Ultimate Lamb burger
I've searched, but I think this deserves a new thread.
I would like to put a lamb burger on my new menu, but I'd really like it to be something people talk about after they leave, a real show-stopper.
Anyone's ideas or experiences regarding ingredients, accompaniments or techniques would be welcome. Any ethnic influence, too.
How does this sound?
To 2 1/2 pounds of ground lamb, add;
1/4 cup oregano
1 1/2 Tbs onion powder
1 Tbs garlic powder
1 heaping Tbs ground black pepper
1 tsp thyme
3/4 tsp salt
Sometimes I broil or fry this in patties, sometimes I make it into a loaf and slice it.
Serve with tahini sauce, sweet onion, cucumber slices and lettuce on pita or a bun.
We make a lamb burger at home that calls for mixing the ground lamb with minced onion, garlic and shallots, finely-chopped mint and cilantro and a little cumin, salt and pepper. We serve them with a tomato/cucumber raita with a bit of lemon, either in a pita with shredded lettuce or on a regular bun with some Moroccan-pickled onions.
re: Spanish Willy
Hey Spanish Willy!
They're more than interesting; they're delicious. I buy a pre-mixed Moroccan spice blend, but I can tell you that the main ingredients are salt, pepper, tumeric, ginger, saffron and cinnamon. I toss in some aleppo peppers because we love the taste and heat. What I do is make a brine out of cider vinegar, the spices, and a bit of sugar to round the rough edges, and bring it to a boil. I pour it over very thinly-sliced red or white onions and let them steep a few hours, then chill them in the liquid. Good on anything. Chicken is also awesome braised in this.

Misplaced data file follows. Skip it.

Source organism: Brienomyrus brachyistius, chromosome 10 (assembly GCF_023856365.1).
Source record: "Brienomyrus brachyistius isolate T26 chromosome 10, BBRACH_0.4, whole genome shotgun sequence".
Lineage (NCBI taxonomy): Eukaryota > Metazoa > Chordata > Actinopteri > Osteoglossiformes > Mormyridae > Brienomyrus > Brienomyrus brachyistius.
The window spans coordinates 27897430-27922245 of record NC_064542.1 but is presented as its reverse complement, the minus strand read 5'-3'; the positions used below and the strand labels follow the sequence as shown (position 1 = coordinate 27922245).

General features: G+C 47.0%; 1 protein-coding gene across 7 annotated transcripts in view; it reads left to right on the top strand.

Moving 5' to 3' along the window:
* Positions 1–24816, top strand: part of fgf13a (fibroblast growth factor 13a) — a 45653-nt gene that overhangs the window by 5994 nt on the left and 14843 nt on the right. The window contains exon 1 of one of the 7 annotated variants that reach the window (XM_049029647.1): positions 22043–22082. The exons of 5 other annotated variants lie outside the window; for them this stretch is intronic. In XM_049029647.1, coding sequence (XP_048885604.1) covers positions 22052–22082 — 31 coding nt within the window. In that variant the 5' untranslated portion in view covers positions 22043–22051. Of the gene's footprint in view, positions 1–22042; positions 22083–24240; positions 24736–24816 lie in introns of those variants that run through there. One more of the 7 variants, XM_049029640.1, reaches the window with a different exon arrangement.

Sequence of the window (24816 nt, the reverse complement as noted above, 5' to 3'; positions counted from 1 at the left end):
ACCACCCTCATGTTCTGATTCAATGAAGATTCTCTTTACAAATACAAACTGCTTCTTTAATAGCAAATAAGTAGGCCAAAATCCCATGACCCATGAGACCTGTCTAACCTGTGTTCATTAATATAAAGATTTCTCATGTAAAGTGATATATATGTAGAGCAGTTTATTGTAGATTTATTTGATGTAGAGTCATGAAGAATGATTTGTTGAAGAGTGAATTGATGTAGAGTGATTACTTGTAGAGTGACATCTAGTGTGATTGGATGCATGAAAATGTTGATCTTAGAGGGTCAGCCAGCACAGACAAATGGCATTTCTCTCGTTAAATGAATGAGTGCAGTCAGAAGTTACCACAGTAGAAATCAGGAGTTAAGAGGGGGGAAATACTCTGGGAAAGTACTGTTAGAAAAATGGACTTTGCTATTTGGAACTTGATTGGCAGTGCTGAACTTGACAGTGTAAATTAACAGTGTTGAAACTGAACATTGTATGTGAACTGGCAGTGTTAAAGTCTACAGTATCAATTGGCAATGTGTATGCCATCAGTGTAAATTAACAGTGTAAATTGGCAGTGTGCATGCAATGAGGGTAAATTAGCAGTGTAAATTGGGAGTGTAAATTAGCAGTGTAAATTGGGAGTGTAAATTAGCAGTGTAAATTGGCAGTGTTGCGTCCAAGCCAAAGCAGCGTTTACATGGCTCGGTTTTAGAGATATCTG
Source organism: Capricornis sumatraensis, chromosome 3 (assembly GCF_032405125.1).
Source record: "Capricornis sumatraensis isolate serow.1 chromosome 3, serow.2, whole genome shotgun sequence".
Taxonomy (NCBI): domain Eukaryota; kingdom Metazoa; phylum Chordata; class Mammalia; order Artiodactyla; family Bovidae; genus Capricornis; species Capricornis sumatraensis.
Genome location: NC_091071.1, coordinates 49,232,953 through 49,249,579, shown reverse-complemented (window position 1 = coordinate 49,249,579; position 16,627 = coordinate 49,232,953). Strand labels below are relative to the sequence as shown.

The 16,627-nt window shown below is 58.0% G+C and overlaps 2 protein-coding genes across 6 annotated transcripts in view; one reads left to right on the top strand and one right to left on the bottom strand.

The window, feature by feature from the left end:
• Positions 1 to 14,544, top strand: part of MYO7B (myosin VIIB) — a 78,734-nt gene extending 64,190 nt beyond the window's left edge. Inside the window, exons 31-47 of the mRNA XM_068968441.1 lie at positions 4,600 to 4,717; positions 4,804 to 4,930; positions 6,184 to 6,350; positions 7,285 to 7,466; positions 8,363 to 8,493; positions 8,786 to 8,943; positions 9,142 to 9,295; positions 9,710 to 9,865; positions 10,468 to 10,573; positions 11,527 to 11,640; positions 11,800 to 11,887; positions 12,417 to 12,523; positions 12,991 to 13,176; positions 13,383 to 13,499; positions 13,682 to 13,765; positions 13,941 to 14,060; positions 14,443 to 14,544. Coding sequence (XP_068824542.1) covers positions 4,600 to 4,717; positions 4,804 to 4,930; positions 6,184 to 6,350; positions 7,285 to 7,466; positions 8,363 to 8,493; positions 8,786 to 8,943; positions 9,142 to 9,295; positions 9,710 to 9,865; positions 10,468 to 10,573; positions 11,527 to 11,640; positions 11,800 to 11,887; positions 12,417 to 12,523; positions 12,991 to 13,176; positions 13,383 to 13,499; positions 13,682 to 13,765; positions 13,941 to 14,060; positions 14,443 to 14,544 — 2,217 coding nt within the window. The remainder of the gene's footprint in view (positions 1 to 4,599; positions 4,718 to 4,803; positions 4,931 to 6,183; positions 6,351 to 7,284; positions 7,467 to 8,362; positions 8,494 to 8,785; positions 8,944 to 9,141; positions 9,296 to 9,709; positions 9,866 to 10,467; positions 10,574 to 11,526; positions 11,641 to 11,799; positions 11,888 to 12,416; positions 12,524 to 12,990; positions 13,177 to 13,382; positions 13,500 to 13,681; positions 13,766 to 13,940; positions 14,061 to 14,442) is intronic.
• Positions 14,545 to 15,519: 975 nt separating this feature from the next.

I also see that you've got a ton of suggestions for Greek/Feta-y lamburgers, and you could tweak this marinade by using lemon juice, garlic, oregano and a little mint for your brine, which would also work beautifully with very thin-sliced cucumbers as a relish for those burgers.......or zucchini......you could even saute spinach and use a bit of the brine as a dressing before you pile it onto your lamburger.....